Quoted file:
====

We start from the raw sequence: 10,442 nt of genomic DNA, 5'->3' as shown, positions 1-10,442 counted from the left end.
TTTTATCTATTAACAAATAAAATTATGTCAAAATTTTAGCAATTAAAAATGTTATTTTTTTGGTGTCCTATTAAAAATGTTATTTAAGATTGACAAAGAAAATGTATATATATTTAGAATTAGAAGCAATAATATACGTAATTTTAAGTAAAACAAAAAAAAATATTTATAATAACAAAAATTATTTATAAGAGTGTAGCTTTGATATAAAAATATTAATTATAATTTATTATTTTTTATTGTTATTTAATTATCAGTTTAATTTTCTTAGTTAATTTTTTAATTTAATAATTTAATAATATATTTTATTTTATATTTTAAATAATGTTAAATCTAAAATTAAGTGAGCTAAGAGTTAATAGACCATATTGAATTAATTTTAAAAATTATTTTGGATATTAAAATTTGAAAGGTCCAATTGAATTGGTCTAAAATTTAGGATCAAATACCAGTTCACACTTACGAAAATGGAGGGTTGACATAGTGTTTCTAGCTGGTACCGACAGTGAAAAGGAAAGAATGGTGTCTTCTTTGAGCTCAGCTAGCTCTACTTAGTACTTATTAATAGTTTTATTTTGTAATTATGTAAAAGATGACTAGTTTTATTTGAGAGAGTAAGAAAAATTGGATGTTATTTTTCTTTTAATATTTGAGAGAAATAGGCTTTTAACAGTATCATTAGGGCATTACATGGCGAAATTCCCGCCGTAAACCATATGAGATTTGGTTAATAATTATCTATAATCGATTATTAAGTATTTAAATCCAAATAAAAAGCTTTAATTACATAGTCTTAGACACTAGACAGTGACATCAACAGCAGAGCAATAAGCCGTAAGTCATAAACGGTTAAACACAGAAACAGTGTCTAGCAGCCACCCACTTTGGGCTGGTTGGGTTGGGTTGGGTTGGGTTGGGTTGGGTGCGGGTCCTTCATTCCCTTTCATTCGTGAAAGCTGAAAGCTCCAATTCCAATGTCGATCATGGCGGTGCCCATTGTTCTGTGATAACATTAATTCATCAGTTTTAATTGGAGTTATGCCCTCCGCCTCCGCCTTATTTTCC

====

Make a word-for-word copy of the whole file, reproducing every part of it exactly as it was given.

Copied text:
We start from the raw sequence: 10,442 nt of genomic DNA, 5'->3' as shown, positions 1-10,442 counted from the left end.
TTTTATCTATTAACAAATAAAATTATGTCAAAATTTTAGCAATTAAAAATGTTATTTTTTTGGTGTCCTATTAAAAATGTTATTTAAGATTGACAAAGAAAATGTATATATATTTAGAATTAGAAGCAATAATATACGTAATTTTAAGTAAAACAAAAAAAAATATTTATAATAACAAAAATTATTTATAAGAGTGTAGCTTTGATATAAAAATATTAATTATAATTTATTATTTTTTATTGTTATTTAATTATCAGTTTAATTTTCTTAGTTAATTTTTTAATTTAATAATTTAATAATATATTTTATTTTATATTTTAAATAATGTTAAATCTAAAATTAAGTGAGCTAAGAGTTAATAGACCATATTGAATTAATTTTAAAAATTATTTTGGATATTAAAATTTGAAAGGTCCAATTGAATTGGTCTAAAATTTAGGATCAAATACCAGTTCACACTTACGAAAATGGAGGGTTGACATAGTGTTTCTAGCTGGTACCGACAGTGAAAAGGAAAGAATGGTGTCTTCTTTGAGCTCAGCTAGCTCTACTTAGTACTTATTAATAGTTTTATTTTGTAATTATGTAAAAGATGACTAGTTTTATTTGAGAGAGTAAGAAAAATTGGATGTTATTTTTCTTTTAATATTTGAGAGAAATAGGCTTTTAACAGTATCATTAGGGCATTACATGGCGAAATTCCCGCCGTAAACCATATGAGATTTGGTTAATAATTATCTATAATCGATTATTAAGTATTTAAATCCAAATAAAAAGCTTTAATTACATAGTCTTAGACACTAGACAGTGACATCAACAGCAGAGCAATAAGCCGTAAGTCATAAACGGTTAAACACAGAAACAGTGTCTAGCAGCCACCCACTTTGGGCTGGTTGGGTTGGGTTGGGTTGGGTTGGGTTGGGTGCGGGTCCTTCATTCCCTTTCATTCGTGAAAGCTGAAAGCTCCAATTCCAATGTCGATCATGGCGGTGCCCATTGTTCTGTGATAACATTAATTCATCAGTTTTAATTGGAGTTATGCCCTCCGCCTCCGCCTTATTTTCC